This web report presents performance on PISA 2012 in mathematics, science, and reading literacy from a U.S. perspective. Results are presented for the 65 education systems, including the United States, that participated in PISA 2012 and for the three U.S. states—Connecticut, Florida, and Massachusetts—that participated as separate education systems. These three states opted to have separate samples of public-school schools and students included in PISA in order to obtain state-level results.
In this report, results are presented in terms of average scale scores and the percentage of 15-year-old students reaching the PISA proficiency levels, comparing the United States with other participating education systems. For average scale scores, results are presented for overall scores, for content and process subscales for mathematics literacy, and by gender. For proficiency levels, results are reported both in terms of the percentage reaching each proficiency level, and also the percentage reaching level 5 or above and the percentage below level 2. Higher proficiency levels represent the knowledge, skills, and capabilities needed to perform tasks of greater complexity. At levels 5 and 6, students demonstrate higher level skills and may be referred to as “top performers” in the subject. Conversely, students performing below level 2 are below what the OECD calls “a baseline level of proficiency, at which students begin to demonstrate the…literacy competencies that will enable them to participate effectively and productively in life” (OECD 2010, p. 154).
For both the U.S. sample and the three states, results are also presented in terms of the U.S-only dimensions of student race/ethnicity and school socio-economic contexts. These results are given both in terms of average scale scores and proficiency levels. In addition, detailed results for U.S. and international trends over time in mathematics, science, and reading literacy are provided. Overall average scale score results for the states of Connecticut, Florida, and Massachusetts are also included in this report. Results for the problem-solving and financial literacy assessments will be released in 2014.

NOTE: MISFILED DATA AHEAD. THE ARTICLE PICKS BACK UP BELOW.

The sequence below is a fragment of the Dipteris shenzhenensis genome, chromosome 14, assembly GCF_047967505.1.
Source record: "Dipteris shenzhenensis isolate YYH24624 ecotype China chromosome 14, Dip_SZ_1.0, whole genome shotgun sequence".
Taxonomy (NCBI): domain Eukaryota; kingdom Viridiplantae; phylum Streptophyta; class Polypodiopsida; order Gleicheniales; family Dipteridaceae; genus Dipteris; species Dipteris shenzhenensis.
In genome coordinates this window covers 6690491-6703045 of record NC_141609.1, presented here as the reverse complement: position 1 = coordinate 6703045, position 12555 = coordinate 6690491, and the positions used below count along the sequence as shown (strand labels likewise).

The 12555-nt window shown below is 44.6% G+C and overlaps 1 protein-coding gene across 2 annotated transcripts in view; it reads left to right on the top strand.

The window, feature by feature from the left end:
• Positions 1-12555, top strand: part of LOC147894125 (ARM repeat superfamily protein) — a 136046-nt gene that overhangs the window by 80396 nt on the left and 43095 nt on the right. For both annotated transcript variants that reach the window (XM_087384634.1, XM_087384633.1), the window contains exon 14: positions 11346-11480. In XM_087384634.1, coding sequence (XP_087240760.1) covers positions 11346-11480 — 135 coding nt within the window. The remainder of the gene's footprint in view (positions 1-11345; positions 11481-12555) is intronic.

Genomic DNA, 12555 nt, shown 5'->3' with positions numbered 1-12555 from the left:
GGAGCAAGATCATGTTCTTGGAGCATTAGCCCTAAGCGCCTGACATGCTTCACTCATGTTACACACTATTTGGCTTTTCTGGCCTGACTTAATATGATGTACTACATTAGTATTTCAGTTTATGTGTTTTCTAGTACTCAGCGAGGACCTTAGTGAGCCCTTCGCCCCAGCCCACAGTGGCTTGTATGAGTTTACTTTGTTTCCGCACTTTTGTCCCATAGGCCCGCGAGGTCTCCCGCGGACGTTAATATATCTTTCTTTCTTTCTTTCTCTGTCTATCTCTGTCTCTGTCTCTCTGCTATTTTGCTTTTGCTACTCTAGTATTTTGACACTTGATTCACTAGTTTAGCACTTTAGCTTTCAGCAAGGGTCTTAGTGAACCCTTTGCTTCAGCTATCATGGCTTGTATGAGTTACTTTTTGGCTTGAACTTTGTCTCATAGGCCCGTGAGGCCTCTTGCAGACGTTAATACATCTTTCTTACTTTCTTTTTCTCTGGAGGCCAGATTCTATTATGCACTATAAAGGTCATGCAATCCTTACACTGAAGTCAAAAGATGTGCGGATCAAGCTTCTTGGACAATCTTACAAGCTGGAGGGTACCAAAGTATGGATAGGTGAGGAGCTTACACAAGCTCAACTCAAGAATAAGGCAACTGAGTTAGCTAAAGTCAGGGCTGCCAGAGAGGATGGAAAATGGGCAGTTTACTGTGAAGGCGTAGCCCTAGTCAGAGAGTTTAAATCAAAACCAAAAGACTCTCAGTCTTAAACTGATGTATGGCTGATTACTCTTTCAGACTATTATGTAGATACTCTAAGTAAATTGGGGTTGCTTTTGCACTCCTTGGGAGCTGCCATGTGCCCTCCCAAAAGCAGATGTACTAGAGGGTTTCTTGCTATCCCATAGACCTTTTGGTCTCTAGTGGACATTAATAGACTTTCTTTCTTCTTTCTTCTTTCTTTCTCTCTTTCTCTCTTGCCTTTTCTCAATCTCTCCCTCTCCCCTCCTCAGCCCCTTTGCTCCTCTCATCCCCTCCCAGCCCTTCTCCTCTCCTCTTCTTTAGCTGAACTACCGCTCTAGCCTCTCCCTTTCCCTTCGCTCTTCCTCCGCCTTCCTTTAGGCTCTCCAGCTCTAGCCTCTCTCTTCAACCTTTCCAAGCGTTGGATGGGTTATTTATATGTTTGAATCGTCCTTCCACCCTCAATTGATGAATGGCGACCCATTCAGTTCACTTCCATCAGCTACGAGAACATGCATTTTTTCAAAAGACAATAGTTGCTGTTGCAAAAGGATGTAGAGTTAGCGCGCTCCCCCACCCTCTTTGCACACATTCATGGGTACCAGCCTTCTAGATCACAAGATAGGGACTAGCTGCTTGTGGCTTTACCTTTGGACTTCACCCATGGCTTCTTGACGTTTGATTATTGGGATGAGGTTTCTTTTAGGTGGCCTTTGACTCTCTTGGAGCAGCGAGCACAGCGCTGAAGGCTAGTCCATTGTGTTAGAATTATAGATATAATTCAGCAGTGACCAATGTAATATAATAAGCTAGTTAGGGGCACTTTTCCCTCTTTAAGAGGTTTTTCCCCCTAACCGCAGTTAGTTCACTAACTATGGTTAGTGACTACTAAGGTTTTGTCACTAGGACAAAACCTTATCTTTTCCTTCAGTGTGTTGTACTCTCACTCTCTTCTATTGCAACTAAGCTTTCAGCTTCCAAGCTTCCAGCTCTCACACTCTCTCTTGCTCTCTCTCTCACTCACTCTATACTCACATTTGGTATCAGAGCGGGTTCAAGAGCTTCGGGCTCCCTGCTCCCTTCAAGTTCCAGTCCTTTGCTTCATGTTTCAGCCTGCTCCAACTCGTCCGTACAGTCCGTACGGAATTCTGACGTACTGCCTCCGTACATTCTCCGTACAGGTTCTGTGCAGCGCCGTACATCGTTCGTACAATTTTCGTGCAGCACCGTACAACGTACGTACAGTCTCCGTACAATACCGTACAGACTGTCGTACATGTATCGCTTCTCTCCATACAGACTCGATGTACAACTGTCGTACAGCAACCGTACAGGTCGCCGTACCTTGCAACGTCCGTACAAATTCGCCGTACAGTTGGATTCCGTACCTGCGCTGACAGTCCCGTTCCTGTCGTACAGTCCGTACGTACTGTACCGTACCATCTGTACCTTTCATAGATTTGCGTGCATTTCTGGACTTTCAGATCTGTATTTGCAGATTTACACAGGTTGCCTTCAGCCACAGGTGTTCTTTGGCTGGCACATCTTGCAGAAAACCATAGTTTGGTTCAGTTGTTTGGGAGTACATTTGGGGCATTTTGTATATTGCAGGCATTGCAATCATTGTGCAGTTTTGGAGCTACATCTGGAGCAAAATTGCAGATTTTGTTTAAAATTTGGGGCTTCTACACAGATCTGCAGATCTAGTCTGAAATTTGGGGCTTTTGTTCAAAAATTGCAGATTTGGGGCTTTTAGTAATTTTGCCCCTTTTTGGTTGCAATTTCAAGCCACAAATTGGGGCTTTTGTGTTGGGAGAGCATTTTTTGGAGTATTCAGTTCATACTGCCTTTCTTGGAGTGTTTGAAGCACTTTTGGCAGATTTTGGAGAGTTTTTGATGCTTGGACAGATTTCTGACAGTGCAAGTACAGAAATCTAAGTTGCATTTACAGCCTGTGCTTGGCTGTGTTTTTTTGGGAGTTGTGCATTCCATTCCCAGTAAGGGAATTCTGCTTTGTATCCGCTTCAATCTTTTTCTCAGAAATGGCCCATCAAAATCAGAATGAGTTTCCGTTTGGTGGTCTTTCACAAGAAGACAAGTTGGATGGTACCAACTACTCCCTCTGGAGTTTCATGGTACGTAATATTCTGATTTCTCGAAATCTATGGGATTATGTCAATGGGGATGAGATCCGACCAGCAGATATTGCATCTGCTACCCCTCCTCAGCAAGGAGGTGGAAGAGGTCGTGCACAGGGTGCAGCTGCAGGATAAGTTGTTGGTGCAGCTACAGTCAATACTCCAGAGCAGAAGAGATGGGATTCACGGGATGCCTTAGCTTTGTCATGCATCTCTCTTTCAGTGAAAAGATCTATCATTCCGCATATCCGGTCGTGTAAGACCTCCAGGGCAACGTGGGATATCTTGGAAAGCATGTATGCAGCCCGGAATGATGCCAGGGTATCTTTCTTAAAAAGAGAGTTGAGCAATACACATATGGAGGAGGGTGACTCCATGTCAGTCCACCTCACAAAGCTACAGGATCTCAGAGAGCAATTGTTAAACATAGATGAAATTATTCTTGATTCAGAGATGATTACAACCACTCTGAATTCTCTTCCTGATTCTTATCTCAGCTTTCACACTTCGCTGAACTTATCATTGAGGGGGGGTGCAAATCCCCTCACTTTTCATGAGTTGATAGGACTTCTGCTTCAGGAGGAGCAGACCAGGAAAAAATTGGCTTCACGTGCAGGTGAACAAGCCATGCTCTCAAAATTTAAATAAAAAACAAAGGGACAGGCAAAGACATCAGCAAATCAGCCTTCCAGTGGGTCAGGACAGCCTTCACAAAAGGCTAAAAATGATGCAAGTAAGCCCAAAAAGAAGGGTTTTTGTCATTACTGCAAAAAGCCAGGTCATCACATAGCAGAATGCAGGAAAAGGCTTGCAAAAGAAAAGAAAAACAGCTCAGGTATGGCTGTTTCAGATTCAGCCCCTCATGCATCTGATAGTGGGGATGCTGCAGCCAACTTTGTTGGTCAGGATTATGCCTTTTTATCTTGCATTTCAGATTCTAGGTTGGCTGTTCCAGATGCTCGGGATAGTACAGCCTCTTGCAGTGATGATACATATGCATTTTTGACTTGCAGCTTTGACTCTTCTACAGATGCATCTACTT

In reporting PISA results, the OECD differentiates between OECD member countries, of which there are 34, and all other participating education systems, some of which are countries and some of which are subnational entities. In the OECD’s PISA reports, OECD member countries and other participating education systems are reported in the tables and figures in the main body of the report, along with the average for the OECD countries (the average of all OECD member country averages with each country weighted equally), and are discussed in the accompanying text. Also, for some participating education systems, results for subnational entities—including, in 2012, the three U.S. states—are reported in appendices of the OECD PISA reports, but are not discussed in the report text.
To facilitate readers moving between the OECD and U.S. national PISA reports, this report’s tables and figures follow the OECD convention of placing OECD member countries and all other participating education systems in the main part of the tables and figures. These are all referred to as education systems in this report, and there are 65 altogether. The three U.S. states that participated in PISA 2012 are presented in a separate part of the tables and figures; results for the states are discussed in the text but are not included in counts of education systems performing above, below or not measurably different from the United States.
For a more condensed version of the PISA 2012 results presented here, the print report is available for download or browsing at http://nces.ed.gov/pubsearch/pubsinfo.asp?pubid=2014901. The print report presents select findings from the mathematics literacy, reading literacy, science literacy, and computer-based assessments, including results for high and low performers by proficiency level, average scale scores, and trends in performance for the U.S.
All statistically significant differences described in this report are at the .05 level. Differences that are statistically significant are discussed using comparative terms such as “higher” and “lower.” Differences that are not statistically significant are either not discussed or referred to as “not measurably different.” In almost all instances, the tests for significance used were standard t tests. No adjustments were made for multiple comparisons.